Discussion

Interest information must be disclosed by law. but lenders and borrowers have some latitude as to how and where they disclose it. Moreover, there is a natural desire to make the interest rate look lower than it really is for borrowers, and higher than it really is for lenders.

In the example of student credit cards, the effective interest rate is 21.77%, roughly 2% higher than the stated interest rate. The actual effective interest rate could even end up being higher if fees such as late fees, over-the-limit fees, and transaction fees are charged.

Questions

1. Go to your local bank branch and find out the interest rate paid for various kinds of savings accounts, chequing accounts, and loans. For each interest rate quoted, determine if it is a nominal or effective rate. If it is nominal, determine the compounding period and calculate the effective interest rate.

2. Have a contest with your classmates to see who can find the organization that will lend money to a student like you at the cheapest effective interest rate, or that will take investments which provide a guaranteed return at the highest effective interest rate. The valid rates must be generally available, not tied to particular behaviour by the client, and not secured to an asset (like a mortgage).

3. If you borrowed S1000 at the best rate you could find and invested it at the best rate you could find, how much money would you make or lose in a year? Explain why the result of your calculation could not have the opposite sign.

Engineering Economics in Action, Part 3A: Apples and Oranges

3.1 Introduction

3.2 Timing of Cash Flows and Modelling

3.3 Compound Interest Factors tor Discrete Compounding

3.4 Compound Interest Factors for Single Disbursements or Receipts

3.5 Compound Interest Factors for Annuities

3.6 Conversion Factor for Arithmetic Gradient Series

3.7 Conversion Factor for Geometric Gradient Series

3.8 Non-Standard Annuities and Gradients

3.9 Present Worth Computations When /V-> <>

Review Problems Summary

Engineering Economics in Action, Part 3B: No Free Lunch

Problems Mini-Case 3.1

Appendix 3A: Continuous Compounding and Continuous Cash Flows Appendix 3B: Derivation of Discrete Compound Interest Factors

Engineering Economics in Action, Part 3A:

Apples and Oranges

The flyer was slick, all right. The information was laid out so anybody could see that leasing palletizing equipment through the Provincial Finance Company (PFC) made much more sense than buying it. It was something Naomi could copy right into her report to Clem.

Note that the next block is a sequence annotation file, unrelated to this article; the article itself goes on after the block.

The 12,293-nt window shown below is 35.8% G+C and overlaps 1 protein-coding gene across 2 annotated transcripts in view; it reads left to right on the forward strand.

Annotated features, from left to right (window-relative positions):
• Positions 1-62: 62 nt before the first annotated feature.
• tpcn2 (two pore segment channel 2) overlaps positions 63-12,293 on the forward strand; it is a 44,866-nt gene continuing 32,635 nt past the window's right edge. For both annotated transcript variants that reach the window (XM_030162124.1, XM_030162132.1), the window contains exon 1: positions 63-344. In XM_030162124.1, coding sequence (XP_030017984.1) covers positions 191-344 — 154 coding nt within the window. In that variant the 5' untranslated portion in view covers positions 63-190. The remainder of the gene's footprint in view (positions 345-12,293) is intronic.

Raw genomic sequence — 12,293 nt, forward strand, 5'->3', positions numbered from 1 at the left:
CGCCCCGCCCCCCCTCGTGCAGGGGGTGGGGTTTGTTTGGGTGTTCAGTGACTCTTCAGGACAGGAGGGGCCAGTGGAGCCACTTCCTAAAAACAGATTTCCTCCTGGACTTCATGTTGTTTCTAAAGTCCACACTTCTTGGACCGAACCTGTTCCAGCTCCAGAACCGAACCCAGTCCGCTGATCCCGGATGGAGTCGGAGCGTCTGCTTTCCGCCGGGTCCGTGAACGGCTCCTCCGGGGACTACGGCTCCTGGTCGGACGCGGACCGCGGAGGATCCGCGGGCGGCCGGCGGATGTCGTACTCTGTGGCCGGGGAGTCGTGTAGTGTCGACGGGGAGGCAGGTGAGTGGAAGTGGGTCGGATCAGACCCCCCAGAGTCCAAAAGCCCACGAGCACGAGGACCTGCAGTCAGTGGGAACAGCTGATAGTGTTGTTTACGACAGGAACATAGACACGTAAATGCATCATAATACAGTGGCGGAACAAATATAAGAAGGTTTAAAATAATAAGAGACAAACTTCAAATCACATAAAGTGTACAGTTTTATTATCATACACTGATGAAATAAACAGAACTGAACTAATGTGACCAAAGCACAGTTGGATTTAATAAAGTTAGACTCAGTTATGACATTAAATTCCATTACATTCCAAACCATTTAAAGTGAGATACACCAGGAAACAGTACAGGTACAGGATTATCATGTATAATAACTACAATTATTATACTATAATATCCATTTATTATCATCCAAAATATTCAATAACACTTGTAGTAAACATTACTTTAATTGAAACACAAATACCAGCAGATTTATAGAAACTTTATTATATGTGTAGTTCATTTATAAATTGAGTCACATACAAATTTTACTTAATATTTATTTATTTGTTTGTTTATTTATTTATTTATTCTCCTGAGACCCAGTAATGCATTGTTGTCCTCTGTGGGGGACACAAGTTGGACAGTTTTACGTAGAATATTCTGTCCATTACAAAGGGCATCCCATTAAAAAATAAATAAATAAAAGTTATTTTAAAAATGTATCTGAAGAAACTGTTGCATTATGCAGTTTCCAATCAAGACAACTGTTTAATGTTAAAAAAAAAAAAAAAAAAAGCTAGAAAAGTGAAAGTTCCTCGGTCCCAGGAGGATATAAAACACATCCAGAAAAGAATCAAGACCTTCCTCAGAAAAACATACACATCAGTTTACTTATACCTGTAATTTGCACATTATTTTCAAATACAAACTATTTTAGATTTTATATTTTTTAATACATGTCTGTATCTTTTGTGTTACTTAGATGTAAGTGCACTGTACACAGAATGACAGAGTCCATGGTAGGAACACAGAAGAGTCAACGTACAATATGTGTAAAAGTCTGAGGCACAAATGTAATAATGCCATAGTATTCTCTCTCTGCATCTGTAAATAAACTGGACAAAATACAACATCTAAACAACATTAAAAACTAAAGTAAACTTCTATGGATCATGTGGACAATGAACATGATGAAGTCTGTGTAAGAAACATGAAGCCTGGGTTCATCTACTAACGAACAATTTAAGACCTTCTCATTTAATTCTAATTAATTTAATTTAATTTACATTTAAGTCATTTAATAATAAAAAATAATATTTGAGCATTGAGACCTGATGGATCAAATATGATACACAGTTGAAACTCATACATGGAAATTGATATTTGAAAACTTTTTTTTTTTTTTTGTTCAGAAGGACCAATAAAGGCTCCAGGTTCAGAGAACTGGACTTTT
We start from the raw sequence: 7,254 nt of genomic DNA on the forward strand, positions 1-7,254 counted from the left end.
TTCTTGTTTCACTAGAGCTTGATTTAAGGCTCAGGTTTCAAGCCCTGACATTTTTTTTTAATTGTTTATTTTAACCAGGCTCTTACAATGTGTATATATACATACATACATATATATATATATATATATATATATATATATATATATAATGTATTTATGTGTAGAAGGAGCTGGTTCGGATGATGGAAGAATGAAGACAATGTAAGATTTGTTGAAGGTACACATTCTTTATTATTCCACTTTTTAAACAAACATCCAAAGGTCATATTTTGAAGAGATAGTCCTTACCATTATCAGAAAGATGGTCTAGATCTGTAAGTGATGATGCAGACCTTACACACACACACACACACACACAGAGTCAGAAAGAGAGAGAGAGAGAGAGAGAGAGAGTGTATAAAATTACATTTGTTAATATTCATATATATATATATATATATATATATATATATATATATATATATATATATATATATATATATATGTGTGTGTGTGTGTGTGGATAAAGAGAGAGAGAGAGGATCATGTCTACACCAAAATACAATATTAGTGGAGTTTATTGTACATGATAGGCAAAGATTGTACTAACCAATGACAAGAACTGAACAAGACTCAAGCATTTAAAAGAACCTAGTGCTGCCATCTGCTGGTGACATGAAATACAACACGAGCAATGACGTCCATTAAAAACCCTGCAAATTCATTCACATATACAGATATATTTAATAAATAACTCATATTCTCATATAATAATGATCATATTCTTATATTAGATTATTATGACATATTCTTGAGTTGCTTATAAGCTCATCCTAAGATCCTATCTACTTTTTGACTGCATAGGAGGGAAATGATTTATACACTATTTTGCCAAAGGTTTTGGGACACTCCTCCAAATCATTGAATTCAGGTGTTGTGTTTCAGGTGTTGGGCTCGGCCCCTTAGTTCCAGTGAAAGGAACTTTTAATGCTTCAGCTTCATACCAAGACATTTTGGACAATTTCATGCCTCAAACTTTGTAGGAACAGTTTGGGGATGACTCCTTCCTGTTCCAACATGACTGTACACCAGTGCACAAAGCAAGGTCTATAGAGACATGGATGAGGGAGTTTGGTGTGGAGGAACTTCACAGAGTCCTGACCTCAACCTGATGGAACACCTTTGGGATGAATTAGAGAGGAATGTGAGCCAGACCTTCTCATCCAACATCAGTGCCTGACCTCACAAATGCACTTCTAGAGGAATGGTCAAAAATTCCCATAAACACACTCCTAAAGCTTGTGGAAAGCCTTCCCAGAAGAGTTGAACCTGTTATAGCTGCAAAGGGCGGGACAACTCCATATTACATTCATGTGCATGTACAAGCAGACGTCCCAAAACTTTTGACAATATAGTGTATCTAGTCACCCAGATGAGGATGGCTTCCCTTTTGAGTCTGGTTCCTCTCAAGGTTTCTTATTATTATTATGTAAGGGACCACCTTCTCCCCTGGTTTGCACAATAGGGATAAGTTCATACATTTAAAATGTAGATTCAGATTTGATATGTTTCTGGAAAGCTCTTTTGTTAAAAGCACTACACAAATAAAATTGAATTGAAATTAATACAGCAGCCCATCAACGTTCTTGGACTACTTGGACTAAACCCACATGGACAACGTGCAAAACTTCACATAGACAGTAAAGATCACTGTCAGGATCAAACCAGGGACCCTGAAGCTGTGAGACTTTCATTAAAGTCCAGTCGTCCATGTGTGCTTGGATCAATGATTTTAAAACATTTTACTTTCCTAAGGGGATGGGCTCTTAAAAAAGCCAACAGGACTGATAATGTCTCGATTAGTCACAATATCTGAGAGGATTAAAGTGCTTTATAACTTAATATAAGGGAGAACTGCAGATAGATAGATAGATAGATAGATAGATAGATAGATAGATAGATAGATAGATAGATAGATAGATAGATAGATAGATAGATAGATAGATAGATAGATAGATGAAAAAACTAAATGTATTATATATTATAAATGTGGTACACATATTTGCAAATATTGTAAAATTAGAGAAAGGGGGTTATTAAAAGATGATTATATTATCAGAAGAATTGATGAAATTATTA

Naomi had been asked to check out options for automating part of the shipping department. Parts were to be stacked and bound on plastic pallets, then loaded onto trucks and sent to one of Global Widgets' sister companies. The saleswoman tor the company whose equipment seemed most suitable for Global Widgets' needs included the leasing flyer with her quote.

Naomi looked at the figures again. They seemed to make sense, but there was something that didn't seem right to her. For one thing, if it was cheaper to lease, why didn't everybody lease everything? She knew that some things, like automobiles and airplanes, are often leased instead of bought, but generally companies buy assets. Second, where was the money coming from to give the finance company a profit? If the seller was getting the same amount and the buyer was paying less, how could PFC make money?

"Got a recommendation on that palletizer yet, Naomi?" Clem's voice was cheery as he suddenly appeared at her doorway. Naomi knew that the shipping department was the focus of Clem's attention right now and he wanted to get improvements in place as soon as possible.

"Yes, I do. There's really only one that will do the job. and it does it well at a good price. There is something I'm trying to figure out, though. Christine sent me some information about leasing it instead of buying it, and I'm trying to figure out where the catch is. There has got to be one, but I can't see it right now."

"OK, let me give you a hint: apples and oranges. You can't add them. Now, let's get the paperwork started for that palletizer. The shipping department is just too much of a bottleneck." Clem disappeared from her door as quickly as he had arrived, leaving Naomi musing to herself.

"Apples and oranges? Apples and oranges? Ahh... apples and oranges, of course!"

Personal Brilliance

Personal Brilliance

Always wanted to have a great career but didn't know how to do it? Discover some great information about personal brilliance. Do you ever feel as though your life simply isn’t going the way you would like? Are there issues in your life that are holding you back?

Get My Free Ebook


Post a comment